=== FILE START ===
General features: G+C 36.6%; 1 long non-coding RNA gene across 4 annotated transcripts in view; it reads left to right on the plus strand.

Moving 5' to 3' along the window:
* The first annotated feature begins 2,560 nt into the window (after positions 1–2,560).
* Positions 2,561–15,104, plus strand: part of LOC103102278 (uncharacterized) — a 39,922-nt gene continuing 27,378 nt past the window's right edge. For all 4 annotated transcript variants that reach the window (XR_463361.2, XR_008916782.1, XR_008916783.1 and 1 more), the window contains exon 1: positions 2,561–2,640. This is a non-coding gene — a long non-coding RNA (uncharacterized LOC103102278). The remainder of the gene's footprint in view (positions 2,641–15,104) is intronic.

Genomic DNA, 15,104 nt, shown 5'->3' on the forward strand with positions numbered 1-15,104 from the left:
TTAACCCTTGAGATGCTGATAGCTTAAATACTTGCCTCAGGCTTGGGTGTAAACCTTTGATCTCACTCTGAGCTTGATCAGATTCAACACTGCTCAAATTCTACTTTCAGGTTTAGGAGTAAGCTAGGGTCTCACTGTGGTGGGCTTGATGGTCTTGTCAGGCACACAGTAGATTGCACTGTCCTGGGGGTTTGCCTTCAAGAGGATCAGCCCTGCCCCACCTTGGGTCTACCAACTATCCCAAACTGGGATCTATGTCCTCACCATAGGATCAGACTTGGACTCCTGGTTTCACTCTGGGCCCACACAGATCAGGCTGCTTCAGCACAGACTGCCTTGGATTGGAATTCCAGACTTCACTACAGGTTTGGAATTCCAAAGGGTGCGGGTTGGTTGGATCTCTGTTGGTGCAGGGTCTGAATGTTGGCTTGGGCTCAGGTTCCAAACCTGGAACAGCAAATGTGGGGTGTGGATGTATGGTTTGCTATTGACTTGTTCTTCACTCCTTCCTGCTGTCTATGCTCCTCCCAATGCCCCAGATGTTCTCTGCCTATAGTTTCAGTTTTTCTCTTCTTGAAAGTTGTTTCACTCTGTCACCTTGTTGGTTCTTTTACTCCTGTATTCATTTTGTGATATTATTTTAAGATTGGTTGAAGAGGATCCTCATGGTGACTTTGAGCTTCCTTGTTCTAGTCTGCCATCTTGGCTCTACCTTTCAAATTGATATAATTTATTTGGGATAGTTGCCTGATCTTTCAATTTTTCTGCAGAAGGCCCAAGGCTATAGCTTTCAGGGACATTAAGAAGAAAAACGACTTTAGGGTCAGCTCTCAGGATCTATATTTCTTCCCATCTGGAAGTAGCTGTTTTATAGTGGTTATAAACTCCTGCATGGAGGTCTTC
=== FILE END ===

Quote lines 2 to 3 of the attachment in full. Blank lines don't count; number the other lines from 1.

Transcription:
Moving 5' to 3' along the window:
* The first annotated feature begins 2,560 nt into the window (after positions 1–2,560).